In fact, working with performances, she is focused on understandings of social dynamics and conventions and how much the individual is capable of shaping the world and her/his own life trajectory. Our starting point was to look more closely at moments of Neapolitan history that have profound resonance for the present and choosing a place like the church of Santa Maria del Purgatorio ad Arco and the district of Forcella, one of the oldest in the city, which is in the historical center but which still remains outside and too often marginalized.

Anna Witt and Maria Teresa Annarumma.

The involvement of a group of women living in Forcella was an important step in defining the social inclusion of the project, and the link between past and present: the care of the poor souls in the church of Purgatory was the responsibility of women, and women – even today – are the only ones to manage family, also because many of them still live under the social control of a patriarchal society. For this reason, were chosen some emblematic female figures of the past, and was opened an ideal dialogue with them, in order to understand better the present and the experience of everyday life in the New Millennium. «It was for all of us – underlines Dr. Annarumma – a way to show how much the significance of women’s action in society is still hidden and continues to be made through struggle. In our project we choose to speak about women from the Neapolitan Revolution (Eleonora Pimentel Fonseca and Luisa Sanfelice), forerunner feminists and activists (Maria Montessori and Lina Merlin), as well as contemporary Neapolitan protagonists who speak for women’s solidarity (Lucia Mastrodomenico), in the hope that we may renew their achievements in the present and for the future. Looking to this history, it was impossible to escape the feeling that while the world has changed in so many ways, women’s struggle is still very much present and – in many ways – it is too similar to what women have lived in the past».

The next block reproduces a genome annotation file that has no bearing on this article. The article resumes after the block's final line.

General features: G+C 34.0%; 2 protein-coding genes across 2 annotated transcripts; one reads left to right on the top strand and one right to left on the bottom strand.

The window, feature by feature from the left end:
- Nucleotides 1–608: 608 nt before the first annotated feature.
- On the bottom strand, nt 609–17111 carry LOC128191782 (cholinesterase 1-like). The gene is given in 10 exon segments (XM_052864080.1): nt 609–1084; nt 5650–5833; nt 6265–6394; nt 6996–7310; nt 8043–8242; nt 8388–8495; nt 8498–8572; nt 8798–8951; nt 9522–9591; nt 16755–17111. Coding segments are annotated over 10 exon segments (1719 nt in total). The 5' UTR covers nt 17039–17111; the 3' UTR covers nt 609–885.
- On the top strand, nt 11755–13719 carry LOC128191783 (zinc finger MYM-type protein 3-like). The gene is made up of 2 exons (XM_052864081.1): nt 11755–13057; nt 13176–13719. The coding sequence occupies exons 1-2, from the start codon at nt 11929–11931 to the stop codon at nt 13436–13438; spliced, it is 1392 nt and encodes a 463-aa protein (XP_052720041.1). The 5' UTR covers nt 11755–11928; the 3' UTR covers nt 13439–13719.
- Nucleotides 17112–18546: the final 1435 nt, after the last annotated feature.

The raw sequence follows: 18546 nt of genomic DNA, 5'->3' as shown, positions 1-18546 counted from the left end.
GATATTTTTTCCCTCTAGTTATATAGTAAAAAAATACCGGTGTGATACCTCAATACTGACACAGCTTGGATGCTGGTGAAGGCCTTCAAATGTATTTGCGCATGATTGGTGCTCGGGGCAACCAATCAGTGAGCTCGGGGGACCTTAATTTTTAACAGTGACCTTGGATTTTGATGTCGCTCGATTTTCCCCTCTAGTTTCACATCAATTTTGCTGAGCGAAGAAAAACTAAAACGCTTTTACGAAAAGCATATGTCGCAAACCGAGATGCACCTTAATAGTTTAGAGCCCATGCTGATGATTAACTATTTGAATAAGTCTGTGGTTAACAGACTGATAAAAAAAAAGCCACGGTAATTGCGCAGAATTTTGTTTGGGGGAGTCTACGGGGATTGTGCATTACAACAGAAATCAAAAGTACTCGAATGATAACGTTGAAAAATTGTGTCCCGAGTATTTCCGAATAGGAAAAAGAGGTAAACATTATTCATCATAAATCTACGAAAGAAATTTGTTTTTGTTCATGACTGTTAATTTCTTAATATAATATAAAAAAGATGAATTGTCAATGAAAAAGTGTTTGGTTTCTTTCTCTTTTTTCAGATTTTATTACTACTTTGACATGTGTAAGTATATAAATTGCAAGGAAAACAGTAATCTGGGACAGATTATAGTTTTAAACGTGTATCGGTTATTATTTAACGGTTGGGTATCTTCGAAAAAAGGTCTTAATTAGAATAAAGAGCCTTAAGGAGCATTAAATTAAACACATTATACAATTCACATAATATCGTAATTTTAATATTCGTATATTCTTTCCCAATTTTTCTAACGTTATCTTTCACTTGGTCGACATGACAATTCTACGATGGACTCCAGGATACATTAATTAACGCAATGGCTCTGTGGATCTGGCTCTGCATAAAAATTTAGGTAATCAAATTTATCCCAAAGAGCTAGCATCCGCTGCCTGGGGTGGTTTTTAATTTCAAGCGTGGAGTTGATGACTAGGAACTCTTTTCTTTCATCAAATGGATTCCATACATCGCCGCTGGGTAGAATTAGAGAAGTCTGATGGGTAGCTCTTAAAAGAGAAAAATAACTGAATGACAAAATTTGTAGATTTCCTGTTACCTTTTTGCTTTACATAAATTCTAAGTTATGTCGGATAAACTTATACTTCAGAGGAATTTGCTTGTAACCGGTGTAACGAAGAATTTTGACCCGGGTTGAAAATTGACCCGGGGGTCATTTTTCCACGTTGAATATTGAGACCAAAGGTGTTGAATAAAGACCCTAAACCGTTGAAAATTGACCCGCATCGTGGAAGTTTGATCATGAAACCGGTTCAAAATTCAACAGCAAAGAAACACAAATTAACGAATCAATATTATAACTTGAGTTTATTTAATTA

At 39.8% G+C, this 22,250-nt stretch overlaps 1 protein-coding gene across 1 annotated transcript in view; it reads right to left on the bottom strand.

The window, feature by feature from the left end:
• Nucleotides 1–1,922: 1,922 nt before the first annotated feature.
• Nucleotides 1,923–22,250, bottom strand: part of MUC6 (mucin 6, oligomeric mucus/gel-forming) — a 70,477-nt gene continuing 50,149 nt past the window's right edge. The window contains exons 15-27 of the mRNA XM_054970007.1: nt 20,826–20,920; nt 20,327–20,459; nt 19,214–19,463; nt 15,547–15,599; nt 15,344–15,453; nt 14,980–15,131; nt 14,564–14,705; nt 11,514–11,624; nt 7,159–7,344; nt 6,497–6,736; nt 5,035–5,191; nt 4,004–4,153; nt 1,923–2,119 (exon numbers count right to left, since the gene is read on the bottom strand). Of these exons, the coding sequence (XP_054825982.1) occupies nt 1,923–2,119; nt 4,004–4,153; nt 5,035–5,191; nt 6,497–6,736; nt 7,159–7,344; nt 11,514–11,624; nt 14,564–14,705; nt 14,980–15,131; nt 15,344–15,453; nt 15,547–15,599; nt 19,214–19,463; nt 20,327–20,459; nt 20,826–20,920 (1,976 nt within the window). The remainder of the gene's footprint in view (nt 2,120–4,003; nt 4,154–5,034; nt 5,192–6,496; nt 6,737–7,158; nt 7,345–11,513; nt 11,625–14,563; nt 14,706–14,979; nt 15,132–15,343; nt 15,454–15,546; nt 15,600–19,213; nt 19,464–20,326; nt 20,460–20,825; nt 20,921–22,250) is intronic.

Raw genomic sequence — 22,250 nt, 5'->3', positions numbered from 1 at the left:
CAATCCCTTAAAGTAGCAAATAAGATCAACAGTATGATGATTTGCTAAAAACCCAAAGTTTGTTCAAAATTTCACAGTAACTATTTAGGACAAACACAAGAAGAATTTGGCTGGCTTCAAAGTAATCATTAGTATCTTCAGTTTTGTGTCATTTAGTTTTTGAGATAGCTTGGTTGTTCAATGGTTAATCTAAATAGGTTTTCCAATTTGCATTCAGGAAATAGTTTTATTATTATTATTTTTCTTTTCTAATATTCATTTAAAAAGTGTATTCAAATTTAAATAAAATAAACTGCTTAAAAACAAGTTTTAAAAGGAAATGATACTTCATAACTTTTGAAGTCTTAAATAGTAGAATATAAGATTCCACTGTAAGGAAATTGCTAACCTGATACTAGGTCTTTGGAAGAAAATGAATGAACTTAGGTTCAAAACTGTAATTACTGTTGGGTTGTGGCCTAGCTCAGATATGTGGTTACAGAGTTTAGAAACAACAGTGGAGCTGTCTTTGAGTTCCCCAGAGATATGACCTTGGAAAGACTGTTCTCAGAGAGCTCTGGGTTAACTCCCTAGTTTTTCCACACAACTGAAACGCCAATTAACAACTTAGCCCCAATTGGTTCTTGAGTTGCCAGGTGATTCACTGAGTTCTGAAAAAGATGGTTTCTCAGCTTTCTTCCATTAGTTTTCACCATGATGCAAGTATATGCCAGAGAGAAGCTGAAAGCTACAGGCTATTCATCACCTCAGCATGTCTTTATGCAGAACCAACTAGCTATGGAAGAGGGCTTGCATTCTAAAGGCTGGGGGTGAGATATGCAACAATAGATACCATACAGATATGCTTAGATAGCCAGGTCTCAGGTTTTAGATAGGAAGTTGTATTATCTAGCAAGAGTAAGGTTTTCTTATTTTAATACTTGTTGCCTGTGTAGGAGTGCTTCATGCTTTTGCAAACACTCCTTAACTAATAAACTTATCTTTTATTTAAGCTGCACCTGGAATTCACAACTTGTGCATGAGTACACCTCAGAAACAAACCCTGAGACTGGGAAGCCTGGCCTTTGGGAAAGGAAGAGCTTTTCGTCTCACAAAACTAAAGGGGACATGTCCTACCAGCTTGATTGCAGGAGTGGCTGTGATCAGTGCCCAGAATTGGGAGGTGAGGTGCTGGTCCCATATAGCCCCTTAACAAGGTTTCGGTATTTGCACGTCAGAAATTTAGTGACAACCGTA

For this reason, Anna Witt imagined to work with the historical heroines of the past and their contemporary transposition in the group of women of Forcella. She created a set of performances in which the care for the souls in Purgatory was transformed: from the traditional practice of faith, it evolved into an inspiring conversation between women of the past and the present, mothers and daughters, old and new generations.

Braids on Fire (2 channels HD video 2021) is a video installation in two parts: one is focused on the conversation, and the other presents the women of Forcella as almost divine creatures in classical frescos, in the urban spaces of their everyday life. Through sisterhood and solidarity, they are capable of becoming visible and estimated in contemporary society and their struggle reveal a deep love for life.

I had the precious opportunity to attend some workshops of the project and the premiere: the extreme care with which this project was carried out is equal to the humanity that is released from each shot. The strength and the delicacy in considering social issues of high relevance, makes this project of global significance, an educational model to be replicated.

This post was written by the author in their personal capacity.The opinions expressed in this article are the author’s own and do not reflect the view of The Theatre Times, their staff or collaborators.